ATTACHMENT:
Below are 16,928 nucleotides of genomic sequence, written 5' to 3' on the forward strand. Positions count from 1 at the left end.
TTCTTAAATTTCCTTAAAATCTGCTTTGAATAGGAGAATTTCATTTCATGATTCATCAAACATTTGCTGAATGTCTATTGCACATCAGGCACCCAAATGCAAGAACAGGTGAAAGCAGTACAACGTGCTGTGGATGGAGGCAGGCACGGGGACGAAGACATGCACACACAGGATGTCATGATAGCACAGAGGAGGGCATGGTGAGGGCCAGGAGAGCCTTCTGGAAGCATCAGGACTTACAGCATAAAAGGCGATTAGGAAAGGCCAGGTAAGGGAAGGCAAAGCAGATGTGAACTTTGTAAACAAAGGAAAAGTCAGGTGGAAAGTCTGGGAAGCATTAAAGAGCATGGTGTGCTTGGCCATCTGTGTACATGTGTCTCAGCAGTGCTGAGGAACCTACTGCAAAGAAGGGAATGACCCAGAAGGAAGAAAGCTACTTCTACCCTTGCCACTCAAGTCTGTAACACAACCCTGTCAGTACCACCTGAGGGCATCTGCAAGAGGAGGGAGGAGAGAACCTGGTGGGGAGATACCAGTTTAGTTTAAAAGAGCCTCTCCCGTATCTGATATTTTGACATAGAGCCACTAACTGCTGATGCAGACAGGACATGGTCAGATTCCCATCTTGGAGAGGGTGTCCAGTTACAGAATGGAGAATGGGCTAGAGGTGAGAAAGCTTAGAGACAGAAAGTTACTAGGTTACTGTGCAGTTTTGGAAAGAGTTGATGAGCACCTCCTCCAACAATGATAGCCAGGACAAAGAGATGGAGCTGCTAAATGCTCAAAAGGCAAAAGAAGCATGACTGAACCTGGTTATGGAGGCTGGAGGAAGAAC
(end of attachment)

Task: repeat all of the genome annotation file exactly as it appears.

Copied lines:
Below are 16,928 nucleotides of genomic sequence, written 5' to 3' on the forward strand. Positions count from 1 at the left end.
TTCTTAAATTTCCTTAAAATCTGCTTTGAATAGGAGAATTTCATTTCATGATTCATCAAACATTTGCTGAATGTCTATTGCACATCAGGCACCCAAATGCAAGAACAGGTGAAAGCAGTACAACGTGCTGTGGATGGAGGCAGGCACGGGGACGAAGACATGCACACACAGGATGTCATGATAGCACAGAGGAGGGCATGGTGAGGGCCAGGAGAGCCTTCTGGAAGCATCAGGACTTACAGCATAAAAGGCGATTAGGAAAGGCCAGGTAAGGGAAGGCAAAGCAGATGTGAACTTTGTAAACAAAGGAAAAGTCAGGTGGAAAGTCTGGGAAGCATTAAAGAGCATGGTGTGCTTGGCCATCTGTGTACATGTGTCTCAGCAGTGCTGAGGAACCTACTGCAAAGAAGGGAATGACCCAGAAGGAAGAAAGCTACTTCTACCCTTGCCACTCAAGTCTGTAACACAACCCTGTCAGTACCACCTGAGGGCATCTGCAAGAGGAGGGAGGAGAGAACCTGGTGGGGAGATACCAGTTTAGTTTAAAAGAGCCTCTCCCGTATCTGATATTTTGACATAGAGCCACTAACTGCTGATGCAGACAGGACATGGTCAGATTCCCATCTTGGAGAGGGTGTCCAGTTACAGAATGGAGAATGGGCTAGAGGTGAGAAAGCTTAGAGACAGAAAGTTACTAGGTTACTGTGCAGTTTTGGAAAGAGTTGATGAGCACCTCCTCCAACAATGATAGCCAGGACAAAGAGATGGAGCTGCTAAATGCTCAAAAGGCAAAAGAAGCATGACTGAACCTGGTTATGGAGGCTGGAGGAAGAAC